Apple Pay a Gateway for Cyber-Crime

by Matt Klassen on March 10, 2015

Just as you’re gazing upon Apple’s new Watch and thinking to yourself that the future of wearable tech has finally arrived cyber fraudsters are exploiting weak authentication procedures in the Apple Pay system—the payment service that stands as a key feature of the new watch—to defraud banks of potentially millions of dollars.

According to reports, “criminals have been setting up iPhones with stolen personal information, then calling banks to authenticate a victim’s card on the new device. This is so-called ‘Yellow Path’ authentication, in which a card isn’t automatically accepted (Green Path) or rejected (Red Path), but requires additional provisioning by the bank to be added to Apple Pay.” The problem is, unfortunately, the some banks don’t require much in the way of “Yellow Path” authentication, meaning criminals can often use a basic amount of stolen personal information to setup a fraudulent Apple Pay account.

But who is to blame for this growing financial disaster? As expected Apple is accepting exactly none of the blame, instead passing the buck to the banks, but don’t worry, there’s plenty of blame to go around here. The simple fact is that Apple has rushed a very sensitive financial product to market without giving the financial industry the time to establish the proper security protocols, pointing a key vulnerability in the digital payment revolution, the ability to make sure you provide the right financial access to the right people…and not to crooks waiting in the digital shadows.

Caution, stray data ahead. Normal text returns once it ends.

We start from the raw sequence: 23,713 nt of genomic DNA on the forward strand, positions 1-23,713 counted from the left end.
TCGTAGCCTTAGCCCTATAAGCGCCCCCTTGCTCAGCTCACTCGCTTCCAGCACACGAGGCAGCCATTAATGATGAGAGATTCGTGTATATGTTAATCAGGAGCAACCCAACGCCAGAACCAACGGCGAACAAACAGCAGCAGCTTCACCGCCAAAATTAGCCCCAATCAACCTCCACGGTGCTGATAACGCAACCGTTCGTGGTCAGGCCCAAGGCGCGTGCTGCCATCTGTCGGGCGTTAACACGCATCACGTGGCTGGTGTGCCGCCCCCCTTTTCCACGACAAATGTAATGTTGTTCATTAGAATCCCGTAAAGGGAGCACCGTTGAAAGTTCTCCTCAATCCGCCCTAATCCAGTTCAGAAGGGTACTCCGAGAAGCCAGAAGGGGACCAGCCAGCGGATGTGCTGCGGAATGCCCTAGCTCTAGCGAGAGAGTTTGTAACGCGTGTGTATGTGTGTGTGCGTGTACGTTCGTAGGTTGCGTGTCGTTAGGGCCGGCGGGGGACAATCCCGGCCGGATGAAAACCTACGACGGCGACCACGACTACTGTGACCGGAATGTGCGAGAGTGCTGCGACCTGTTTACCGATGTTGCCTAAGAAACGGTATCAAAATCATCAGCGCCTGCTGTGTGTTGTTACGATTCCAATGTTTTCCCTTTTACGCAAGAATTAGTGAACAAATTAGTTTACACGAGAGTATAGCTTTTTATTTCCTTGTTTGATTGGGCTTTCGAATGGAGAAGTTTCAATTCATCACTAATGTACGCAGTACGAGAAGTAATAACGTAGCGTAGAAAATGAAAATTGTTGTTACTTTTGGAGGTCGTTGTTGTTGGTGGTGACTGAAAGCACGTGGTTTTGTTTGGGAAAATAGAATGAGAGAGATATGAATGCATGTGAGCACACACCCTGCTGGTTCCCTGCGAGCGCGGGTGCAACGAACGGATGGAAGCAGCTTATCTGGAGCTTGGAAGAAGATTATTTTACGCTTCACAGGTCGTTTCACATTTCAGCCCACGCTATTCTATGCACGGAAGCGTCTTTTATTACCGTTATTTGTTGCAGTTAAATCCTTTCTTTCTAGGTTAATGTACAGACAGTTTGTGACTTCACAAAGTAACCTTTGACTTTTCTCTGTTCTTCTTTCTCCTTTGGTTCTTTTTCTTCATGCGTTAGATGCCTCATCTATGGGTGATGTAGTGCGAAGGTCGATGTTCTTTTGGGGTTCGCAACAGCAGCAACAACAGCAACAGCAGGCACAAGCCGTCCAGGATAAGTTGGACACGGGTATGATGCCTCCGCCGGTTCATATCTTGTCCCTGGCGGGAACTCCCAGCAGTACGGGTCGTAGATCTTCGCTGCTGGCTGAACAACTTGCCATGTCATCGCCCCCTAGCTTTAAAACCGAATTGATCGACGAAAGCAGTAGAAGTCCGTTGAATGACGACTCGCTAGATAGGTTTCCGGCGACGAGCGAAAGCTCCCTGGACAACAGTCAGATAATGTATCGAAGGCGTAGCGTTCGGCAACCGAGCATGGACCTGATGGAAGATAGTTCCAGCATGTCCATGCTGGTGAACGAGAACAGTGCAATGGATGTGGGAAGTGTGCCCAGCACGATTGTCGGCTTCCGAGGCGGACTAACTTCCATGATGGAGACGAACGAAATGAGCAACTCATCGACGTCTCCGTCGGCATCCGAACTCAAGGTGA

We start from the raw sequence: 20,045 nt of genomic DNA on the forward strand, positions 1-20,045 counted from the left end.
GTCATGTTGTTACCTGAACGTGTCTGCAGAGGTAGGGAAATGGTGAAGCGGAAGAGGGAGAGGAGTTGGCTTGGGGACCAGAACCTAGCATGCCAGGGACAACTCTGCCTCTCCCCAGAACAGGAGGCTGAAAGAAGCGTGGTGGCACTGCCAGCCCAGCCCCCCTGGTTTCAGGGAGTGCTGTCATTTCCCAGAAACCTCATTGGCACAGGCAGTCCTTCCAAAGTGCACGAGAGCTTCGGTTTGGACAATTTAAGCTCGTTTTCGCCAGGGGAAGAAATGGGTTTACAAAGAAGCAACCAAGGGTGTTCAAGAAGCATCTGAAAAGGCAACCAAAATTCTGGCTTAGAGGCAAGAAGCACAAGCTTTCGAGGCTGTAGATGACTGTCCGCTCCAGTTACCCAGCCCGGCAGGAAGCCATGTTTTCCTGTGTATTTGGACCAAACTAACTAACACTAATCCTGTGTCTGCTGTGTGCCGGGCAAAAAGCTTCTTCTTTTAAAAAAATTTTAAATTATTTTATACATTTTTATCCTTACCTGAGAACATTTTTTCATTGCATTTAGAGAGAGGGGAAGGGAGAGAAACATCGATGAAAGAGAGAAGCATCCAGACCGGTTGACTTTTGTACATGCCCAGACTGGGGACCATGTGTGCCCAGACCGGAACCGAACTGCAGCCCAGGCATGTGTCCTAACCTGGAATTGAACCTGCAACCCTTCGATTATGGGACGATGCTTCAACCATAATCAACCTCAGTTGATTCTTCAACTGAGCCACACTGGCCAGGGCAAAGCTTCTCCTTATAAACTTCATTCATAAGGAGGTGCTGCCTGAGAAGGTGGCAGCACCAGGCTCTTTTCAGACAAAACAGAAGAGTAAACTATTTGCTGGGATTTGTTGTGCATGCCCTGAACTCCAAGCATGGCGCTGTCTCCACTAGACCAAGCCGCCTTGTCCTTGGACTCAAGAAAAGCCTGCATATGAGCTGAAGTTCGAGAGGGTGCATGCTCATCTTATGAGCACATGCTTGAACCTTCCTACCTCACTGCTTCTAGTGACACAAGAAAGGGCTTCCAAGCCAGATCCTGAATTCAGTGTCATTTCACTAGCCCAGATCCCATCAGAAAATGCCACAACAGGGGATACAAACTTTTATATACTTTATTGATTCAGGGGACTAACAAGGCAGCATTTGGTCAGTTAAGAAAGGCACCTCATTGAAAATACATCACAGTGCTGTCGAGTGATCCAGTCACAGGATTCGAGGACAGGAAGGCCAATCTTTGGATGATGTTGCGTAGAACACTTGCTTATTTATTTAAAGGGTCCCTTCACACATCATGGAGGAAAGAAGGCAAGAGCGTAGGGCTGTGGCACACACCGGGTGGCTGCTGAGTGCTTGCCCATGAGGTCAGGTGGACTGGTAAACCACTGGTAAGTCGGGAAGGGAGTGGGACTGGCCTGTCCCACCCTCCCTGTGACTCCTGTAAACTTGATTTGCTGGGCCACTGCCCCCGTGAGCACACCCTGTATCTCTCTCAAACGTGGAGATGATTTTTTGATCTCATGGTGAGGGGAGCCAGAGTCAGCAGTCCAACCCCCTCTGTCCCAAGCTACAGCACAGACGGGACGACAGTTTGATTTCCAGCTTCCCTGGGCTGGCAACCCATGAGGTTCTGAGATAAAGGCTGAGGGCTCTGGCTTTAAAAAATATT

“Apple Pay is designed to be extremely secure and protect a user’s personal information,” the company said in a statement provided to the E-Commerce Times by Apple spokesperson Lisa Newell.

“During setup, Apple Pay requires banks to verify each and every card and the bank then determines and approves whether a card can be added to Apple Pay. Banks are always reviewing and improving their approval process, which varies by bank,” Apple explained.

Of course that is a not-so-subtle way of saying Apple Pay is secure and Apple Pay is awesome, it’s the banks that are to blame for this one.

“It is unconscionable that Apple did not, and was not strongly advised by its partners to make the Yellow Path implementation (by an issuer) mandatory sooner than it did, which was four weeks before [Apple Pay’s] launch,” wrote Cherian Abraham, a mobile-payments specialist, in a Drop Labs blog post. “By then, it was too late for any issuer who had been focused elsewhere to put up any effort of merit.”

But that said, the vulnerability being exposed in this Apple Pay scandal seems to point to a wider problem with mobile payment services, user verification.

“This isn’t necessarily an Apple Pay problem. The responsibility ultimately lies with the card issuer who must be able to prove the Apple Pay cardholder is indeed a legitimate customer with a valid card,” said Avivah Litan, vice president and distinguished analyst for research firm Gartner. “That always appeared to me to be the weakest link in mobile commerce — making sure you provide the app to the right person instead of a crook.”

Despite no one taking blame for this growing fiasco for Apple and banks are recognizing it as a blip on the development path of what will soon become a vital technological tool, the only problem of course is that this blip has to do with what we hold most dear, our personal information and our money, which Apple seems to be handling with blatant disregard.

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Written by: Matt Klassen. Follow by: RSS, Twitter, Facebook, or YouTube.

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